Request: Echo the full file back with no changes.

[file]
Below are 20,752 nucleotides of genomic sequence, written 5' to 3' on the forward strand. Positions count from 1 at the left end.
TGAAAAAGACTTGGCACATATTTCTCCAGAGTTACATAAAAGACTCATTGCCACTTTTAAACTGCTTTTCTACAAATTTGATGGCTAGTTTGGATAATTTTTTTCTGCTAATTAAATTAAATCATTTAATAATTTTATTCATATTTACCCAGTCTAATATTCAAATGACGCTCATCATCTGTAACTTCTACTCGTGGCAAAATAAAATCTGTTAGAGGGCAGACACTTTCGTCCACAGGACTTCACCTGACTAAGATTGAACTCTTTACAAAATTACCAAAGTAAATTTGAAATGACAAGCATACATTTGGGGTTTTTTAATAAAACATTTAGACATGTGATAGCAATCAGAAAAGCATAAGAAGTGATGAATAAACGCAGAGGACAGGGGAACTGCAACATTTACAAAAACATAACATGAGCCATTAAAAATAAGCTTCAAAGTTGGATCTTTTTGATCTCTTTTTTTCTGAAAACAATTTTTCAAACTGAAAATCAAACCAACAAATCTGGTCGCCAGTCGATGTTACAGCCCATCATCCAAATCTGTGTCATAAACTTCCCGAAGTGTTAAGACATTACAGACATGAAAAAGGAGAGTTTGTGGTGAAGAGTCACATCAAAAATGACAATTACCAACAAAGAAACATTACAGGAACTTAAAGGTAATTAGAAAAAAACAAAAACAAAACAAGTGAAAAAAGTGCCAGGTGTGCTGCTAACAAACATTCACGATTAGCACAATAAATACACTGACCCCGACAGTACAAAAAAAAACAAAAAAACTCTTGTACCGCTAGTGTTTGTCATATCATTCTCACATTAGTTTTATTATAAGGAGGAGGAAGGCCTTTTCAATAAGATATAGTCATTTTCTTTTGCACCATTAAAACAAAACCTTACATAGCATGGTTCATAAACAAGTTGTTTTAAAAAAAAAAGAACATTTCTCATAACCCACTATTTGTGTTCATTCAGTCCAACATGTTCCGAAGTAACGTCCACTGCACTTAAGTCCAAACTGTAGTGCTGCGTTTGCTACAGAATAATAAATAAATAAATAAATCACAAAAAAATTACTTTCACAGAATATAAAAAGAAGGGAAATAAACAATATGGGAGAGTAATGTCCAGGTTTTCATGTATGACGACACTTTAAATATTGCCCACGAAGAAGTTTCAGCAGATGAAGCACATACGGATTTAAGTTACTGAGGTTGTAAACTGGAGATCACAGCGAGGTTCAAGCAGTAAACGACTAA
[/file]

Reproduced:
Below are 20,752 nucleotides of genomic sequence, written 5' to 3' on the forward strand. Positions count from 1 at the left end.
TGAAAAAGACTTGGCACATATTTCTCCAGAGTTACATAAAAGACTCATTGCCACTTTTAAACTGCTTTTCTACAAATTTGATGGCTAGTTTGGATAATTTTTTTCTGCTAATTAAATTAAATCATTTAATAATTTTATTCATATTTACCCAGTCTAATATTCAAATGACGCTCATCATCTGTAACTTCTACTCGTGGCAAAATAAAATCTGTTAGAGGGCAGACACTTTCGTCCACAGGACTTCACCTGACTAAGATTGAACTCTTTACAAAATTACCAAAGTAAATTTGAAATGACAAGCATACATTTGGGGTTTTTTAATAAAACATTTAGACATGTGATAGCAATCAGAAAAGCATAAGAAGTGATGAATAAACGCAGAGGACAGGGGAACTGCAACATTTACAAAAACATAACATGAGCCATTAAAAATAAGCTTCAAAGTTGGATCTTTTTGATCTCTTTTTTTCTGAAAACAATTTTTCAAACTGAAAATCAAACCAACAAATCTGGTCGCCAGTCGATGTTACAGCCCATCATCCAAATCTGTGTCATAAACTTCCCGAAGTGTTAAGACATTACAGACATGAAAAAGGAGAGTTTGTGGTGAAGAGTCACATCAAAAATGACAATTACCAACAAAGAAACATTACAGGAACTTAAAGGTAATTAGAAAAAAACAAAAACAAAACAAGTGAAAAAAGTGCCAGGTGTGCTGCTAACAAACATTCACGATTAGCACAATAAATACACTGACCCCGACAGTACAAAAAAAAACAAAAAAACTCTTGTACCGCTAGTGTTTGTCATATCATTCTCACATTAGTTTTATTATAAGGAGGAGGAAGGCCTTTTCAATAAGATATAGTCATTTTCTTTTGCACCATTAAAACAAAACCTTACATAGCATGGTTCATAAACAAGTTGTTTTAAAAAAAAAAGAACATTTCTCATAACCCACTATTTGTGTTCATTCAGTCCAACATGTTCCGAAGTAACGTCCACTGCACTTAAGTCCAAACTGTAGTGCTGCGTTTGCTACAGAATAATAAATAAATAAATAAATCACAAAAAAATTACTTTCACAGAATATAAAAAGAAGGGAAATAAACAATATGGGAGAGTAATGTCCAGGTTTTCATGTATGACGACACTTTAAATATTGCCCACGAAGAAGTTTCAGCAGATGAAGCACATACGGATTTAAGTTACTGAGGTTGTAAACTGGAGATCACAGCGAGGTTCAAGCAGTAAACGACTAA